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Dr Bukowski enjoys an international reputation and peer recognition for his research innovation and originality. His findings have been published by the leading general medicine and specialty journals, which recognized several of his manuscripts by accompanying editorials.


After receiving his MD with distinction and a PhD in Reproductive Sciences from the Poznan University of Medical Sciences in Poznan, Poland, and the Freie Universität Berlin in Berlin, Germany, he completed residency training in Obstetrics and Gynecology at the Poznan University of Medical Sciences and a second residency at the Eastern Virginia Medical School in Norfolk, Virginia. He received postdoctoral training in Reproductive Endocrinology at the Howard and Georgeanna Jones Institute for Reproductive Medicine, also located in Norfolk, Virginia. He then completed a Fellowship in Maternal-Fetal Medicine and received a Master of Medical Sciences degree at the University of Texas Medical Branch at Galveston.


After the completion of his training, Dr Bukowski was appointed Professor at the Department of Obstetrics and Gynecology of the University of Texas Medical Branch at Galveston and then as Professor and Director of the Division of Maternal-Fetal Medicine in the Department of Obstetrics, Gynecology, and Reproductive Sciences at the Yale School of Medicine.


Dr Bukowski is considered one of the leading experts in pregnancy research, especially in the fields of preterm birth, fetal growth abnormalities, and individualization of care. He is leading a multidisciplinary group of computer and data scientists at the University of Texas at Austin in collaboration with the Texas Advanced Computing Center and Oden Institute for Computational Engineering and Sciences

He is a Senior Honorary Visiting Fellow of the Cambridge University, UK.

Radek Bukowski appointed Editor of Computational Medicine for AJOG. Am J Obstet Gynecol. 2020 Jul;223(1):1-2.

The End Of The Average Patient

Over the past few decades, big data, artificial intelligence, and computational science have revolutionized the healthcare industry, changing the way diseases are understood, diagnosed, and treated. Today, clinicians can capitalize on the wealth of available data and computational resources to develop detailed models to predict health status to inform patient care, leading to enhanced outcomes, fewer errors, reduced costs, and stronger clinician-patient relationships. This data and computational model informed care is known as computational medicine.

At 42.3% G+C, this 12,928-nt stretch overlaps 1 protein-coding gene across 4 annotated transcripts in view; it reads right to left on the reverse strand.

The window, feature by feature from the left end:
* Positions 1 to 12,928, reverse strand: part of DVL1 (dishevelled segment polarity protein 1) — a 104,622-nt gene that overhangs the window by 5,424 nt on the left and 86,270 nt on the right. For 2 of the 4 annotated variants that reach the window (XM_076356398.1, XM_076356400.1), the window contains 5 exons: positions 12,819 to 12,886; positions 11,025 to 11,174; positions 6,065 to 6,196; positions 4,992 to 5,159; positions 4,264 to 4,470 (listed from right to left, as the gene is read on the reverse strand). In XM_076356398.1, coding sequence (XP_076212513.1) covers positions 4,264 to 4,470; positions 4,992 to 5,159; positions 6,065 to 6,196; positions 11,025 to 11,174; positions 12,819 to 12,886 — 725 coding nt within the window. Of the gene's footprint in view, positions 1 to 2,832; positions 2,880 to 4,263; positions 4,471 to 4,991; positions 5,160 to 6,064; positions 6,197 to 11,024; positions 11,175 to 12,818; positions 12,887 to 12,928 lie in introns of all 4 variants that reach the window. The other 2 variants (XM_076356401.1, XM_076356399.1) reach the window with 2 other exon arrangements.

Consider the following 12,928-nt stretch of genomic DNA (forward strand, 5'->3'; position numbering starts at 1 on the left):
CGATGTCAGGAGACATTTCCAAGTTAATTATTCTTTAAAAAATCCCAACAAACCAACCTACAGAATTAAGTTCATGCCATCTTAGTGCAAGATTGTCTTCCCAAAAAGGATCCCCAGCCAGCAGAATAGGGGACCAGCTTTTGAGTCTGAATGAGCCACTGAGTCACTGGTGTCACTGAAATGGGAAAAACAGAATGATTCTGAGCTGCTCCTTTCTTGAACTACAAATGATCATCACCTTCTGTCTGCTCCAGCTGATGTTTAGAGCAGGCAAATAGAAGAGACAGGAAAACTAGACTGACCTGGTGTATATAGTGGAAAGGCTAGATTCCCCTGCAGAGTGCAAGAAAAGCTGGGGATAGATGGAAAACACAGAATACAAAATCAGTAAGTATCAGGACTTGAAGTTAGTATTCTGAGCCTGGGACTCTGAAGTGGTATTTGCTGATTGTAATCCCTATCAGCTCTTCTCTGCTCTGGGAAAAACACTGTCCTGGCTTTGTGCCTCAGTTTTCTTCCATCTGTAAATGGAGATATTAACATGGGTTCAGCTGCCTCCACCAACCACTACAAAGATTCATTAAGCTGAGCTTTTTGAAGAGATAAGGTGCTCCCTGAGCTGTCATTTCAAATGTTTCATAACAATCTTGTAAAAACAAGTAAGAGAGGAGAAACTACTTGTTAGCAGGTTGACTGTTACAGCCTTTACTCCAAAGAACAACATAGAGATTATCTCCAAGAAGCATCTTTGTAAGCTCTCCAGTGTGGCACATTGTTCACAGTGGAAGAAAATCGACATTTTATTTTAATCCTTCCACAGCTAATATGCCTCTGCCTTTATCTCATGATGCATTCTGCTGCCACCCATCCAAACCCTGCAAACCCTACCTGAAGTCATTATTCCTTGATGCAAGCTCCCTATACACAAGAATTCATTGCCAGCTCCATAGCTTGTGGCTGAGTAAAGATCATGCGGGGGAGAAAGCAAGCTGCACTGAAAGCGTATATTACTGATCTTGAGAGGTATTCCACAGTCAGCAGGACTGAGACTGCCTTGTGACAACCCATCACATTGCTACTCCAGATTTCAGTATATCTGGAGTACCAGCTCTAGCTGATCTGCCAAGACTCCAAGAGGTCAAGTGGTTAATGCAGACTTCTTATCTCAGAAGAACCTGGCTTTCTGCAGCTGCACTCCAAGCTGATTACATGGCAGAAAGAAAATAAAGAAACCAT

Through the use of computational models and decision-making tools, we are able to answer one of the most important questions in pregnancy, ‘What is the safest delivery method for the individual patient and her baby?’ We enter a variety of risk factors and protective characteristics that are unique to each patient. Our model is able to accurately predict if going into labor or elective cesarean section (C-section) before labor begins would lead to the best possible outcome for both patients, the mother and baby.

Even a few risk factors and protective characteristics create a vast number of combinations unique to that patient. Some of the combinations are more impactful and others less, but there are no two identical individuals. Even identical twins differ in their health. Accounting for this multitude of unique combinations has only recently become possible with the advancements in computing.


The Individualized Computational Care Clinic at UT Health Austin provides referral-based consultations to pregnant patients and their providers. Dr. Bukowski visits with the patient and their provider twice during pregnancy, once in the beginning of the pregnancy and once again at the end, three to four weeks before the patient’s due date. For each patient, a unique digital profile is created that can be updated throughout the pregnancy to ensure the best individual prediction as new information arises.


The model has been validated in over 16 million pregnancies, showing nearly perfect agreement between the predicted and the observed outcomes. While the prediction and decision making are just a starting point, this knowledge empowers patients to take control of their care and make the individually optimal decision while fully aware of their risks and options.


The response from our patients and their providers has been overwhelmingly positive and has widely exceeded our expectations. Pregnancy is complex, and we’ve found that by providing patients with this type of individual information, it allows them to feel more in control and more at ease about their pregnancy and delivery. This work is very near and dear to my heart, and we are excited to be working on subsequent models that we hope to implement soon.

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